Board of EqualizationEdit

On November 4, 2014, Ma won election to Board of Equalization district 2. She received 1,448,657 votes to win the election by 68.5% of the vote.[20] District 2 covers nearly 10 million people along California's coastline from Oregon to Santa Barbara.

On, February 24, 2016, at the Board of Equalization (BOE) meeting in Culver City, the Board selected Ma as its chair.[21] As chair, Ma also sits on the California Franchise Tax Board.[22]

The California's Board of Equalization was created by voter initiative in 1879 to "equalize" property values/taxes. The board has broad regulatory and adjudicatory powers as a state tax board. The five-member Board meets monthly and is the only elected tax board in the country. The BOE administers more than 30 tax and fee programs. During fiscal year 2014-15, the BOE generated $60.5 billion of revenue. The BOE's monthly meetings offer taxpayers and other interested parties opportunities to participate in the formulation of rules and regulations adopted by the Board.[23]

California State TreasurerEdit

On May 17, 2016, Ma announced she was opening her campaign to run for California Treasurer in the 2018 election.[24] On June 5, 2018, she finished first in the nonpartisan open primary,[25] and then defeated Republican Greg Conlon in the November 6 election[26] receiving 7,825,587 votes – the most votes ever earned by a candidate for Treasurer of California.[2] On January 7, 2019, she was sworn in as the first woman of color and only the 2nd CPA to ever serve as California State Treasurer.

Head Banker and Administrator of State BondsEdit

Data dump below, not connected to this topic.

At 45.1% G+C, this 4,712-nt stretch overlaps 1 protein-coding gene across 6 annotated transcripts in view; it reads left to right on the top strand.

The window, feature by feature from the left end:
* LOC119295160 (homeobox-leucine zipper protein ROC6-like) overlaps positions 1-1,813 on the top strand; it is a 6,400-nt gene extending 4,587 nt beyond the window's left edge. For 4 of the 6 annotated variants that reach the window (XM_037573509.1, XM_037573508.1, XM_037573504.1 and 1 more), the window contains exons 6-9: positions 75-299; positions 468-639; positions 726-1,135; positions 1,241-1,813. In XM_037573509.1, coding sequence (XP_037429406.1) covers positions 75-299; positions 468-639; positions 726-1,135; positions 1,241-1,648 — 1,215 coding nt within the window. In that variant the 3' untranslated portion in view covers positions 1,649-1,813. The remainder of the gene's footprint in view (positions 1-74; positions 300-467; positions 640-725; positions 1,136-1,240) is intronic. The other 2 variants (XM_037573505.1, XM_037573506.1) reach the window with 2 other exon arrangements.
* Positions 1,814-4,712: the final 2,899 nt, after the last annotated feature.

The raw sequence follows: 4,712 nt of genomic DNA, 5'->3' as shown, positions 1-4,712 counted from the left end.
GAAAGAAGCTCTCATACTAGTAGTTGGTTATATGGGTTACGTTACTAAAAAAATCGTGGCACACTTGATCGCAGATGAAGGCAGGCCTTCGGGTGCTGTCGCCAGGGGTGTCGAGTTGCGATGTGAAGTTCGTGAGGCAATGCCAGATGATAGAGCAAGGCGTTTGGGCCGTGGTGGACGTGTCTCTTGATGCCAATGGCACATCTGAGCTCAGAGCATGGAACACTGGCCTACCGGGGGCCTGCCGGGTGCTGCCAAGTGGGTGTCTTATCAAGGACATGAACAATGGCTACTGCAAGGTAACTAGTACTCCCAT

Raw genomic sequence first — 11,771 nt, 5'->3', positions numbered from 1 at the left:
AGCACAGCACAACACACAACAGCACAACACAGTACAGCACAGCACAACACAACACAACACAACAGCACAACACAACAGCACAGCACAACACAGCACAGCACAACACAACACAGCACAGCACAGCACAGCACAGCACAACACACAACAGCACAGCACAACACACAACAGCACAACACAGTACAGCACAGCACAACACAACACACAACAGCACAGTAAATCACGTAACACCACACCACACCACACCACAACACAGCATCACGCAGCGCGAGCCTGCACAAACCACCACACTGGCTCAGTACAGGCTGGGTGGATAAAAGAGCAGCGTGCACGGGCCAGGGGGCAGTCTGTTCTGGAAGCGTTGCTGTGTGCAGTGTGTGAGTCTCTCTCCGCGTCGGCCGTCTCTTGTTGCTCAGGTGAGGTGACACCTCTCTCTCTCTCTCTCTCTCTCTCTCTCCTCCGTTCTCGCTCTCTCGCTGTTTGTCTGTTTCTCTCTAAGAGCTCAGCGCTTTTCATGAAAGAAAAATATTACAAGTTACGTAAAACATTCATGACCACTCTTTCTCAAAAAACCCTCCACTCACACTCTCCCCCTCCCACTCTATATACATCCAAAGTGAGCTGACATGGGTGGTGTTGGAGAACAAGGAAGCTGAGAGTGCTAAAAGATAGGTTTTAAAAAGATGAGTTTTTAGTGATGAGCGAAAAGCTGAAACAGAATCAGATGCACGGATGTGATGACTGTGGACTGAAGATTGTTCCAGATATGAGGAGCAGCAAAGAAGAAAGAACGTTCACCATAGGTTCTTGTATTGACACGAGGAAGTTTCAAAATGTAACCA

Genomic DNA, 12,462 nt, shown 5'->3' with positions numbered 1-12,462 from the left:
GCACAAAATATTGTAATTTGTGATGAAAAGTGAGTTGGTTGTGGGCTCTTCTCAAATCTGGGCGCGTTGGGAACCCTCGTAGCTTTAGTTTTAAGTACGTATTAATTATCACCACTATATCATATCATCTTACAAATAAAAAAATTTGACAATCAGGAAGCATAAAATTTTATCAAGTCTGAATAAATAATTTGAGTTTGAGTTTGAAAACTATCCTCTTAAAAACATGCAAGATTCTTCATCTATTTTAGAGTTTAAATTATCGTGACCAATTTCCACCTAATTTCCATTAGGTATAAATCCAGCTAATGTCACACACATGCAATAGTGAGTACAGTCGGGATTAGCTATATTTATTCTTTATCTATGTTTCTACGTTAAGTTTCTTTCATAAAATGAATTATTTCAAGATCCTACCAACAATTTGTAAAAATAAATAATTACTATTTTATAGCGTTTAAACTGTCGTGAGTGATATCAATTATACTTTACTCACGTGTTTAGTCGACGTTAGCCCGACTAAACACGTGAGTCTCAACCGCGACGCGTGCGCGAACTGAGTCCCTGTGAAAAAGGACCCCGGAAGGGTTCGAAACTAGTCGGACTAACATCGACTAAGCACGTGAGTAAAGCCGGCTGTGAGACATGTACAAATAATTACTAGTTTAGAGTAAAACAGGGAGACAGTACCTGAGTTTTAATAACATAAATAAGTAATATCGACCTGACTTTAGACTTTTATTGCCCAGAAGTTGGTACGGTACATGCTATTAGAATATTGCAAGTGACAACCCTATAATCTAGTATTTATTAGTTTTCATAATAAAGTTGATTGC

As head banker for California,[27] Ma immediately put her stamp on how the state of California issues bonds. In her first four months on the job she sold $6.4 billion in bonds making California the largest issuer in the first quarter of 2019,[28] including a different bond issuance almost every week during March and April.[29] "I believe in checks and balances, accountability and also being proactive," Ma told Bloomberg news.[30] Ma’s priorities for California’s bond program include:

  • saving taxpayer’s billions of dollars by refinancing at lowering interest rates[31][32]
  • solving the housing crisis with more bonds allocated to affordable and low cost housing[33][34]
  • green bonds that promote environmental benefits for the people of California[35][36]
  • broadening efforts to include women, minority and veteran-owned broker-dealer firms to manage bond issuances[28]
  • helping local city governments to manage their finances soundly[37][38]
  • statewide infrastructure projects and voter approved bonds such as clean water and high-speed rail.[39][40]

Cannabis BankingEdit

Ma continued her efforts to regulate the legal marijuana industry, and on February 13, 2019 she was the highest ranking government official to testify at the first U.S. Congressional hearing to authorize “safe-harbor” banking services for marijuana businesses located in states which have legalized marijuana use.[41] Ma pointed out that “the cannabis market in California alone is expected to exceed $5.1 billion” by 2020,[42] but federal roadblocks prevent those funds from going through the banking system. Those huge amounts of cash are untraceable and can lead to violent crimes like armed-robbery and other illicit activities.[43] In addition, Ma pointed out that marijuana-related businesses are forced to pay employees in cash and therefore these employees are unable to pay into the Social Security system, unable to get car loans or home mortgages, and even unable to pay into alimony and child support.[44]

Collecting Sales Tax Revenue from AmazonEdit

On April 25, 2019, Governor Gavin Newsom signed legislation[45] that Ma had pushed to require out-of-state and online retailers like eBay, Etsy, and Amazon to collect sales taxes in line with the practices of local brick and mortar California businesses,[46] eliminating an unfair advantage that Amazon and other out-of-state and online businesses had claimed.[47] Ma had championed such legislation when she sat on the Board of Equalization, and during her time in the California Assembly since 2007.[48]

Issues on Board of Equalization (2014-2018)Edit

Collecting taxes from big businessEdit